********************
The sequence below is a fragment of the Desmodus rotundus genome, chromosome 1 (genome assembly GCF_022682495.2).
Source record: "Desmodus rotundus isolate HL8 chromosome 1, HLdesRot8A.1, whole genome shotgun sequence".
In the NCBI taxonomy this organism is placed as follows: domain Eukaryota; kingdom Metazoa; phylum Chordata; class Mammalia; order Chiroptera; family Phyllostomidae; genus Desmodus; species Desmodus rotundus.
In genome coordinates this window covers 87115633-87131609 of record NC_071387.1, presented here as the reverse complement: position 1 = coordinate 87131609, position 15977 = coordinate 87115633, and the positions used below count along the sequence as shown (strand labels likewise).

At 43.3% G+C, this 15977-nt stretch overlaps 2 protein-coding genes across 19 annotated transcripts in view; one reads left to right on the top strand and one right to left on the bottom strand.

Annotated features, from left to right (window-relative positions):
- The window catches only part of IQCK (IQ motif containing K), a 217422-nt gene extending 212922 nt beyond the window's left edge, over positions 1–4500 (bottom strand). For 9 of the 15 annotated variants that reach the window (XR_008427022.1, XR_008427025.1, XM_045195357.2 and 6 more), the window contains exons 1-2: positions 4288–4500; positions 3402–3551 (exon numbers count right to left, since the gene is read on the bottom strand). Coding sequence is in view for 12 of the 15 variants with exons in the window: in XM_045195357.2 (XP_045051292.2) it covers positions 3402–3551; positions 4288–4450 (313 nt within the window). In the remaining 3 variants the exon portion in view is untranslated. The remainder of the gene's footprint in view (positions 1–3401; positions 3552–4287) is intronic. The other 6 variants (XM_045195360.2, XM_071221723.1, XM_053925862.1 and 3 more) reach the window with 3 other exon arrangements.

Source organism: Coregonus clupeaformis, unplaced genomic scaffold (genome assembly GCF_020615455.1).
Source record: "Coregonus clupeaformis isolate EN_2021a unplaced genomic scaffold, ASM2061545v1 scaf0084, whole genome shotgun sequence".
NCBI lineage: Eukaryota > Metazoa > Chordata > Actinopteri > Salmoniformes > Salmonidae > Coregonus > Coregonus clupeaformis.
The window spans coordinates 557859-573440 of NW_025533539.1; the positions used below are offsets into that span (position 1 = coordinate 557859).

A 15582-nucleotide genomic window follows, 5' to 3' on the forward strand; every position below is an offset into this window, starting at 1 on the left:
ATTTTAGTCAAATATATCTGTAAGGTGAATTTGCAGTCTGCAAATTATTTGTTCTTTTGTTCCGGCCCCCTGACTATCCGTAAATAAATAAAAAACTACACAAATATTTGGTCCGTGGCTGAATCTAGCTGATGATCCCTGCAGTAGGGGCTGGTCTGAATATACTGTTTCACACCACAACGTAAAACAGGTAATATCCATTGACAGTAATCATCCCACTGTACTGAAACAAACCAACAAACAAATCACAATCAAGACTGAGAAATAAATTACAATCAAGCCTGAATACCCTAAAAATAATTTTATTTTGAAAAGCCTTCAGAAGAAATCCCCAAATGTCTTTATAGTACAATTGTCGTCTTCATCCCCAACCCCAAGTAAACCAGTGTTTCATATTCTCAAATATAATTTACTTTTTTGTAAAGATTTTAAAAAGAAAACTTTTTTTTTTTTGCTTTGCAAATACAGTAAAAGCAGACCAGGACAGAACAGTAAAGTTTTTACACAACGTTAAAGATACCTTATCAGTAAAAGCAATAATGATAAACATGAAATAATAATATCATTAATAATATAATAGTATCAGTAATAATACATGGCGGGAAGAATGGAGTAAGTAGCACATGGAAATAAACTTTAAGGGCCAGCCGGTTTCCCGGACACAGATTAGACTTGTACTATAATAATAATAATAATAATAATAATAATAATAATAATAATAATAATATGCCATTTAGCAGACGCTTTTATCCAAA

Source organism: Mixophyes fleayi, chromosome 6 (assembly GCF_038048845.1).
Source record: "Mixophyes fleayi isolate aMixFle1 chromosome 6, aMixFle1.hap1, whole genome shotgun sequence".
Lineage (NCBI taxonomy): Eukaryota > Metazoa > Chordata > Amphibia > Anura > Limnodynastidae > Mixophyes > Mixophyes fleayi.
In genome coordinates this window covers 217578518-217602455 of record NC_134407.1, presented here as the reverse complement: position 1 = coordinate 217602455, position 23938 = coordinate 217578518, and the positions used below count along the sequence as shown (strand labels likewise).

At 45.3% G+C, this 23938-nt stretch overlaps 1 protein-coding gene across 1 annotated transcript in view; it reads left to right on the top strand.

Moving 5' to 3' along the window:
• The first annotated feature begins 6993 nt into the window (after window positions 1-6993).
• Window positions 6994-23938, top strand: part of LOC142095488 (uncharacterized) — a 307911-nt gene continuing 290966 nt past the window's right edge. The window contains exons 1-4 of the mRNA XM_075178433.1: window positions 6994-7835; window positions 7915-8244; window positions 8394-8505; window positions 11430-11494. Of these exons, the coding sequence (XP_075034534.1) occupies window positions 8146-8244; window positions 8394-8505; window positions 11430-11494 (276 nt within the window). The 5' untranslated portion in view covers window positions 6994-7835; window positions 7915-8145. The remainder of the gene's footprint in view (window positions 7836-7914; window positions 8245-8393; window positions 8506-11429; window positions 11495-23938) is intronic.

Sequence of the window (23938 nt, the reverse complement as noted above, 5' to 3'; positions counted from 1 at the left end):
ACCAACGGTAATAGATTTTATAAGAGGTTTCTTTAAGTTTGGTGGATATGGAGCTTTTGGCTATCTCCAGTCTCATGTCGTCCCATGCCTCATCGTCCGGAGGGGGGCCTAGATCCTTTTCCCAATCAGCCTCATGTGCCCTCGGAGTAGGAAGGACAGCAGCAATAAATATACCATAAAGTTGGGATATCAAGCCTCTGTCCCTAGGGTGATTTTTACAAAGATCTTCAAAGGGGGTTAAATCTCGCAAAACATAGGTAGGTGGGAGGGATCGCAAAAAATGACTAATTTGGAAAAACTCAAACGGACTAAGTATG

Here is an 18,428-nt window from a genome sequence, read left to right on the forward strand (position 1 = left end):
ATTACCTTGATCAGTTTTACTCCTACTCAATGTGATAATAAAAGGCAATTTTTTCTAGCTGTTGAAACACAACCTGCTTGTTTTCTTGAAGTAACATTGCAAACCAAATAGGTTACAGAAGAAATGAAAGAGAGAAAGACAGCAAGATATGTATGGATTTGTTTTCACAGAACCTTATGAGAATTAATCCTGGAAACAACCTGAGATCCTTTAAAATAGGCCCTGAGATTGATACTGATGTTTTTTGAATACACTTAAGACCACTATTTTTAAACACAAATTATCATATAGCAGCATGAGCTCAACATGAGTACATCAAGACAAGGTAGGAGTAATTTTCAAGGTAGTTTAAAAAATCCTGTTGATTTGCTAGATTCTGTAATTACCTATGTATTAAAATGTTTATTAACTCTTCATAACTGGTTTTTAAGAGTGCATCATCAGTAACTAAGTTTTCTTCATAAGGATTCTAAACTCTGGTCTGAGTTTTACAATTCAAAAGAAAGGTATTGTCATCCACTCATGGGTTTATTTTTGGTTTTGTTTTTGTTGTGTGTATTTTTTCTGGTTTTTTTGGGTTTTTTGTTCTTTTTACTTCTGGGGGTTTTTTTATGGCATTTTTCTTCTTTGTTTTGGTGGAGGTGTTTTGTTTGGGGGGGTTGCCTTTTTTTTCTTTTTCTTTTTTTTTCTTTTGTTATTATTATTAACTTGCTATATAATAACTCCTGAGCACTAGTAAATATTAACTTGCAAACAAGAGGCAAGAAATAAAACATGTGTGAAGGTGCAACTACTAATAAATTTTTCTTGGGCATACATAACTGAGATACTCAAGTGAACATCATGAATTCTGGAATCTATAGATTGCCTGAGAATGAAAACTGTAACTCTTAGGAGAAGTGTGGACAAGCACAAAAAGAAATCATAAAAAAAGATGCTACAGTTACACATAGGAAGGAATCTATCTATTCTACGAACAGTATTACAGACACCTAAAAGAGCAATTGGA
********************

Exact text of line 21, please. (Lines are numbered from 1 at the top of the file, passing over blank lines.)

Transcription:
• Window positions 6994-23938, top strand: part of LOC142095488 (uncharacterized) — a 307911-nt gene continuing 290966 nt past the window's right edge. The window contains exons 1-4 of the mRNA XM_075178433.1: window positions 6994-7835; window positions 7915-8244; window positions 8394-8505; window positions 11430-11494. Of these exons, the coding sequence (XP_075034534.1) occupies window positions 8146-8244; window positions 8394-8505; window positions 11430-11494 (276 nt within the window). The 5' untranslated portion in view covers window positions 6994-7835; window positions 7915-8145. The remainder of the gene's footprint in view (window positions 7836-7914; window positions 8245-8393; window positions 8506-11429; window positions 11495-23938) is intronic.